We recently had the honor to join the Gideon’s Promise camp in Atlanta, and share our Social Biography Video tool, and other concepts to ensure family and community voice can be included in the court process. This school for young public defenders practicing in the South was featured last year in the HBO aired documentary Gideon’s Army. (Read Raj Jayadev’s piece about the film entitled, “Gideon’s Army Deserves Back Up.”)
Gideon’s Promise is an incredibly inspiring movement of public defender’s that is no doubt a game-changer when it comes to re-imagining indigent defense in this country. We look forward to continue to build with them! Here are a couple flix:
The keynote speaker for the graduation of the recent class of Gideon’s Promise attorneys was Anthony Graves. He did 18 years for a crime he didn’t commit, and had his execution date set twice. Since winning his freedom in 2010, he has dedicated his time to ensuring others do not fall victim to wrongful convictions. (Read the Grio’s coverage of Mr. Graves and Gideon’s Promise here.)
De-Bug’s ACJP shared examples of our Social Biography Video tool. The defender’s were very appreciative, and we are trying to identify ways we can start these in the South!
Family law attorney, human rights advocate, and ACJP volunteer Robin Yeamans was interviewed on Legal Victories Blog Talk. Check out the link here or click on image:
Cesar’s family came to De-Bug almost at their wit’s end. Their son was nearing the end of his 9 year prison sentence and was facing imminent deportation. During the 9 years, his family had searched for a lawyer, only to be told it was too complicated. However, we helped find a fierce immigration lawyer and advocate in Helen Lawrence to complete our team. “Team Cesar” — his family, church, and community support — put together an almost 200 page mitigation packet of Cesar’s life; helped find experts for his case; organized community support at hearings; conducted fundraisers for his legal defense. His entire community bonded together to help push for Cesar’s release, which resulted in a habeas release granted in criminal court, re-sentencing, and a bond hearing in immigration court that freed Cesar from almost 10 years in custody (almost 9 years in prison, and over a year in immigration detention). Click here to hear his story and see the photo essay. Photography by Charisse Domingo
When Mary and her mom came to De-Bug two years ago with arms full of court files, we were struck by the determination that they walked with. Mary’s brother had been sentenced to life 19 years prior for a non-serious and non-violent crime due to Three Strikes. They came regularly to meetings, poured over the case file with other ACJP organizers, and spoke with legal experts. This week, after a long and winding road, they are bringing their brother home, after he has won his re-sentencing hearing! We would say it’s amazing, they would say they knew it all along. Think we’re both right. Here are some shots chronicling their journey. We will be airing a mini-documentary on their family as part of our Time Saved Film Series, debuting this Winter. (If you have a story you think would make for a Time Saved Film, send us an email! email@example.com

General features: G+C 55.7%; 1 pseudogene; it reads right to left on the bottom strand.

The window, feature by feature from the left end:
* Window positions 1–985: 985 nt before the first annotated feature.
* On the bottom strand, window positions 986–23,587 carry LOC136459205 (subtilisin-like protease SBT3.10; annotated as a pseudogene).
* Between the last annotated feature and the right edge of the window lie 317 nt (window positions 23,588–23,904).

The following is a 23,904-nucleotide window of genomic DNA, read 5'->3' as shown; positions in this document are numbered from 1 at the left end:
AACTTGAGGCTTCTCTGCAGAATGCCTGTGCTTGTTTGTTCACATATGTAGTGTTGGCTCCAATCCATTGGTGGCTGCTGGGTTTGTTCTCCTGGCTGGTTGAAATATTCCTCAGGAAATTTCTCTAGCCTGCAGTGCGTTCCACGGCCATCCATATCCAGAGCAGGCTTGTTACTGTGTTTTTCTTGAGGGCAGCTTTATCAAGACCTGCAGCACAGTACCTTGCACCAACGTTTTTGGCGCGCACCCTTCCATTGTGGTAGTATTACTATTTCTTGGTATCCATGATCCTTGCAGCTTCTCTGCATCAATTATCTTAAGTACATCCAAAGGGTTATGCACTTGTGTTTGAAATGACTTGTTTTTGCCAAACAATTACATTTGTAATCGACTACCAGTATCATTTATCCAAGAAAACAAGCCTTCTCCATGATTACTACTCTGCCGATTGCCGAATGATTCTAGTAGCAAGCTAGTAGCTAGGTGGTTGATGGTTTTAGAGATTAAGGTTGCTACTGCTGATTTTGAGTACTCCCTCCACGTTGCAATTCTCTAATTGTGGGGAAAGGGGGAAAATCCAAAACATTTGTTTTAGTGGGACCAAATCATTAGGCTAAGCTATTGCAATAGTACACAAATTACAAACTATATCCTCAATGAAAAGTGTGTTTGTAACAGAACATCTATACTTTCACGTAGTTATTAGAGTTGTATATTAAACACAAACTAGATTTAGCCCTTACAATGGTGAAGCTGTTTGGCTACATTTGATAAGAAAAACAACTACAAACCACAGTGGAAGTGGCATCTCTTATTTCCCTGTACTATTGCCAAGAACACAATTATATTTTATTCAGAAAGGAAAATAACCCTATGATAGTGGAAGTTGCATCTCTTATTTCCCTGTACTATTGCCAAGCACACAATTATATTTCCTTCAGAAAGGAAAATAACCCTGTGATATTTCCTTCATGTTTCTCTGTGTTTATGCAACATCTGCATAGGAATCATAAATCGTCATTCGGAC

November 2012 — Mary and her mom reading about Proposition 36, finding the possible path to their brother and son’s release from a life sentence.
December 2013 — Mary going to meet with the attorney after gathering letters of support at De-Bug. To see post, click image.
December 2013 — The family right outside court at weeks before the re-sentencing hearing. This family packed the courtroom, definitely making their presence felt.
January 2014 — The moment Mary and her family have waited and worked for — when the judges orders her brother’s release after 19 years. His attorney says it was the first Prop.36 release in Stanislaus County history.
January 2014 — Mary and Blanca sitting in front of the court, sharing a moment after winning the re-sentencing hearing. These two always knew this day would come.
The New York Times put out an editorial regarding what they call “rampant prosecutorial misconduct” which is occurring in both state and federal courts. They observe that prosecutor offices are often set up to disincentivize prosecutors from handing over exculpatory evidence. The piece cites an appellate judge stating, “only judges can stop” Brady violations. But prosecutors office’s, elected positions, can be also held to account by the community to which they serve. The more impacted communities understand the power they wield, the more courts and their institutions can be held to higher standards of fairness and justice.
Rampant Prosecutorial Misconduct — By THE EDITORIAL BOARD In the justice system, prosecutors have the power to decide what criminal charges to bring, and since 97 percent of cases are resolved without a trial, those decisions are almost always the most important factor in the outcome. That is why it is so important for prosecutors to play fair, not just to win. This obligation is embodied in the Supreme Court’s 1963 holding in Brady v. Maryland, which required prosecutors to provide the defense with any exculpatory evidence that could materially affect a verdict or sentence. read more >>>